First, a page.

While reporting its third-quarter earnings last week, Tenet said that Conifer Health Solutions could eventually provide the company with about 10% of its operating earnings. Tenet, however, lowered its expectations for operating earnings (specifically, earnings before interest, taxes, depreciation and amortization, or EBITDA) in 2008 and 2009, because of the slowing economy and weakness in its commercial managed-care admissions. The company also said that tighter credit has delayed its planned sale of its medical office buildings into 2009.
Tenet reported net income of $104 million compared with a loss of $59 million in 2007s third quarter, thanks to the sale of its interest in Broadlane, a group purchasing organization that Tenet founded and has now spun off. Revenue increased 5.7% to $2.16 billion.
Tenets overall admissions and outpatient visits increased but same-hospital, commercial managed-care admissions declined by 3.4% compared with the third quarter of 2007. Tenet said anecdotal evidence points to a weak managed-care environment for all operators in its markets. Like Tenet, HCA said commercial managed-care admissions shrank in the quarter despite overall growth in admissions.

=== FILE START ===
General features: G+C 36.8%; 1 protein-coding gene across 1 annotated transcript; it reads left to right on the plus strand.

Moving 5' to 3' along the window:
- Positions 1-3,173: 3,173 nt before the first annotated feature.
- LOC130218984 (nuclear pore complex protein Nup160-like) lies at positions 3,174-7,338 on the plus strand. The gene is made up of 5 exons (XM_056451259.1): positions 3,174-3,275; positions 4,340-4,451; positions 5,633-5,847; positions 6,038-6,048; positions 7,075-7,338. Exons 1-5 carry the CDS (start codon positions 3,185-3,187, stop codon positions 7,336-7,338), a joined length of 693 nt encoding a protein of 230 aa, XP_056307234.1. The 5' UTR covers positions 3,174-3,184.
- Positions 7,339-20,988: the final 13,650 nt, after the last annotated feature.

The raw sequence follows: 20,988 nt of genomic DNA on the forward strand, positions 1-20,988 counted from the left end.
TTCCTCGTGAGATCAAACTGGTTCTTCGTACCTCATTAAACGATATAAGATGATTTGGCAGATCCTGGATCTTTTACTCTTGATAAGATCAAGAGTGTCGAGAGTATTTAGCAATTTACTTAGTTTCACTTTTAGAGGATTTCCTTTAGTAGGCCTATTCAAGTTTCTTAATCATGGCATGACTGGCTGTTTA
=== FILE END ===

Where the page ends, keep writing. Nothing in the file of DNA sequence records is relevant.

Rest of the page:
Also last week, Trevor Fetter, president and chief executive officer of Tenet, purchased 100,000 shares of the companys stock at prices ranging from $2.64 to $2.71 per share, according to a securities filing. Tenets stock has plummeted from about $6.50 per share in early September, including a drop of more than 40% this week after Tenet reported lower-than-expected operating earnings. The stock closed at $2.26 per share on Nov. 7.
Nashville-based HCA, meanwhile, said it will trim capital spending and other costs in response to the slowing economy. The company also said that it will take advantage of a provision on $1.5 billion of its bonds to convert interest payments due in May 2009 into new bonds in order to provide the company greater liquidity in light of the volatile credit markets. The move will provide an additional $144 million in cash.
HCA emphasized that it has plenty of liquidityto the tune of $2 billion under its bank credit agreementsbut is just taking advantage of this provision as a precaution. I really want to emphasize to you that this is financial planning, and it is not based on our thinking that our business is going to go downhill significantly next year, because that is not the case, said Jack Bovender Jr., chairman and CEO, during a conference call to discuss the companys third-quarter results.
Richard Bracken, HCAs president and chief operating officer, said HCA will constrain capital spending in both 2009 and 2010. The company will primarily do this by limiting the pace and scope of larger capital projects, said Bracken, who will replace Bovender as the companys CEO effective Jan. 1, 2009.
For the third quarter, 166-hospital HCA reported net income of $86 million, down sharply from 2007s third-quarter net income of $300 million. The year-ago quarter, however, included a $316 million gain on the sale of facilities vs. a $50 million gain on facility sales in this years third quarter. Revenue was up 6.6% to $7 billion. For the nine months ended Sept. 30, HCA reported net income of $397 million on revenue of $21.11 billion.